Last year you read in this column about how Lodi’s Michael David Winery sent some of its grape juice up to the International Space Station as part of a scientific experiment. The juice came back to earth a couple months later after fermenting in space (the first in history). The grape juice was shot into space in plastic IV bags. An identical experiment was being conducted at the same time here on earth. However, the bags inexplicably developed gas and sprung a leak in space, says winemaker and project manager Jeff Farthing. So, the experiment was cut short, but not before the juice had fermented. Theirs was one of hundreds of unrelated experiments being conducted at the space station. The main purpose of the test was to give scientists a better understanding of how to grow food in space. Much has happened since last year. The winemakers at Michael David had the space juice analyzed, and they discovered some unique microbes (yeast).

Those new bugs are being kept in a “bio bank,” according to Farthing. But before they were deposited, some of them were used to make a small experimental batch of wine. And, it was good, says Farthing. However, he and his colleagues are looking to return to space to finish what they started. He says they are working on a project plan that must first be approved by NASA before it gets on the launching pad. Farthing also says they are going to make a much larger batch of “space wine” this year, using the yeast they discovered and grapes from Mike Phillips’ Cabernet Sauvignon vineyard. If it turns out, it might be offered for sale to the public, he says. But like every good wine, it won’t be released before it’s time, which could be in a couple years, after it ages.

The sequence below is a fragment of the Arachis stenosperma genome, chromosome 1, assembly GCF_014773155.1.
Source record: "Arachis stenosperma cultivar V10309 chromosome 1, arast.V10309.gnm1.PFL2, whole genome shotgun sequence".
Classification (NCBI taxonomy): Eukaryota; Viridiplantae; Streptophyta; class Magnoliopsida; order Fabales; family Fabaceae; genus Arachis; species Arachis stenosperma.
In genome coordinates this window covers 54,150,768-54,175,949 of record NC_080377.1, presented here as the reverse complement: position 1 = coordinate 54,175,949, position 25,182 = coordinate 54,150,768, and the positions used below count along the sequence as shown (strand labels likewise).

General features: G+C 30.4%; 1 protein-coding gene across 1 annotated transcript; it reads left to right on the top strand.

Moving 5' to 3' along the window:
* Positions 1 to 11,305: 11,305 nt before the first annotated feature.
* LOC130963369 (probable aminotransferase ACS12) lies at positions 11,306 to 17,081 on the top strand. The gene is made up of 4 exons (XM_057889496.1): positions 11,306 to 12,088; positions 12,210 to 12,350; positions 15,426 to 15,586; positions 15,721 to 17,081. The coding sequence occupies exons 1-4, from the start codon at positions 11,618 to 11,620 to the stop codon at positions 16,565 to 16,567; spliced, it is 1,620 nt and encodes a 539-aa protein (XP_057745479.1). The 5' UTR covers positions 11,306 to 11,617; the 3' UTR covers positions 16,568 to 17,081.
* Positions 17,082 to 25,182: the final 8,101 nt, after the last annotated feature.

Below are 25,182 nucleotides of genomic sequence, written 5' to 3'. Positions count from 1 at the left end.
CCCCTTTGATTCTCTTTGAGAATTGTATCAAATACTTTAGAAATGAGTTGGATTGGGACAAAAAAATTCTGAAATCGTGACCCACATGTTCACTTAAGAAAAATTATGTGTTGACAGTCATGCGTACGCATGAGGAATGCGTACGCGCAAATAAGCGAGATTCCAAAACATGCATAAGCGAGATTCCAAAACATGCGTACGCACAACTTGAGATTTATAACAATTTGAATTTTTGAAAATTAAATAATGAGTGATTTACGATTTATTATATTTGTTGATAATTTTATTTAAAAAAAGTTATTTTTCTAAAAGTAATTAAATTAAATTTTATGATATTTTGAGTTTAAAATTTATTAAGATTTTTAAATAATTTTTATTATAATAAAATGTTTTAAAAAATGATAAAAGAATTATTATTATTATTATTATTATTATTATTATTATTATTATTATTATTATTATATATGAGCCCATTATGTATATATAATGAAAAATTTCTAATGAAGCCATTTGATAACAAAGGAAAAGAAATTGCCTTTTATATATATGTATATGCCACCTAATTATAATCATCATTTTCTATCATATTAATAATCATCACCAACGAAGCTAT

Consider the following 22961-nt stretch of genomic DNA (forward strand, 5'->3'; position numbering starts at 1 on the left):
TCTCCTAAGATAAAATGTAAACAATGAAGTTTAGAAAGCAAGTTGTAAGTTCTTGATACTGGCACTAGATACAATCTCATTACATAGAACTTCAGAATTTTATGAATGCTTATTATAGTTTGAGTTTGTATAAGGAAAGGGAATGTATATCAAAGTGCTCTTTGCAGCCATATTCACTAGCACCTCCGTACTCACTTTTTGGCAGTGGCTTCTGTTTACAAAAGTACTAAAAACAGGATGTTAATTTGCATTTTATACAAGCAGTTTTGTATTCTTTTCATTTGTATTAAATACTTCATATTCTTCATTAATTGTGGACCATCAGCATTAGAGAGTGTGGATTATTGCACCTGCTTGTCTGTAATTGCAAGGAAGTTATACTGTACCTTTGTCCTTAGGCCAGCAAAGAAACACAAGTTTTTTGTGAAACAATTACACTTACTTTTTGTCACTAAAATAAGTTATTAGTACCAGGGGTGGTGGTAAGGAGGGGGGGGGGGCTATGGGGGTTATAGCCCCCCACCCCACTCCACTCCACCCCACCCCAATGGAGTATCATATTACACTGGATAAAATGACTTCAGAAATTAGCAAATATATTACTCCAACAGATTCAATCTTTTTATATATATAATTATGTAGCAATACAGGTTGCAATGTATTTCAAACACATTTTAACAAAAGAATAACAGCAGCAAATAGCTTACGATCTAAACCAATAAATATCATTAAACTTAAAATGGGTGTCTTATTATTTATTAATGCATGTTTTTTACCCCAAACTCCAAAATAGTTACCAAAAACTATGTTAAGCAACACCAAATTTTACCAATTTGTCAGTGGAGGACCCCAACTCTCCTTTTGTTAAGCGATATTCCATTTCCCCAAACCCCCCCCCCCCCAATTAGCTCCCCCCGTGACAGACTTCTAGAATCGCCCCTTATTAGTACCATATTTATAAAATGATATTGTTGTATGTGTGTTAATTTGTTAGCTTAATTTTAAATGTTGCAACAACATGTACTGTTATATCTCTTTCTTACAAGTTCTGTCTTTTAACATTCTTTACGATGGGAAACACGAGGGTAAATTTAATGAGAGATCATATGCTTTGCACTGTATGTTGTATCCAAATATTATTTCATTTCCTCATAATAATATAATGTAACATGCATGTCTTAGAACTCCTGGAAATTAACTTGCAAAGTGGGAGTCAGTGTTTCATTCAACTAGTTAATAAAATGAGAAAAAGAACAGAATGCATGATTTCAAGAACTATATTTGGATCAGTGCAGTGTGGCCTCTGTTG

THEN IT HAPPENED: Where there’s thunder, there’s lightening. And it looks like lightening can strike twice. Lodi’s Clare Reynolds posts on her social media page that she hit it big at Thunder Valley Casino a week ago, winning $12,191 on the “Lightening” slot machine. It was only last year that her husband Fred brought home his own jackpot, winning $18,000 at Harrah’s in Ione. And a couple years before that Clare says she bagged a $5,000 win at Harrah’s. Mr. and Mrs. Lucky, for sure.

COMING SOON: If you like Squeeze Burgers, made with their famous cheese skirt, then you’ll be happy to know they are opening a place next to IDOL Brewing on Sacramento Street. They are taking over the space vacated by McKay Winery. Katie Hausauer and husband Brandon have operated the Squeeze Burger truck for the past four years, which is usually parked in the Pet Supplies Plus parking lot every noontime at Stockton and Kettleman. However, both of them have worked at the Squeeze Burger in Galt for 15-plus years. They are hoping their new location will be open for business by mid-November.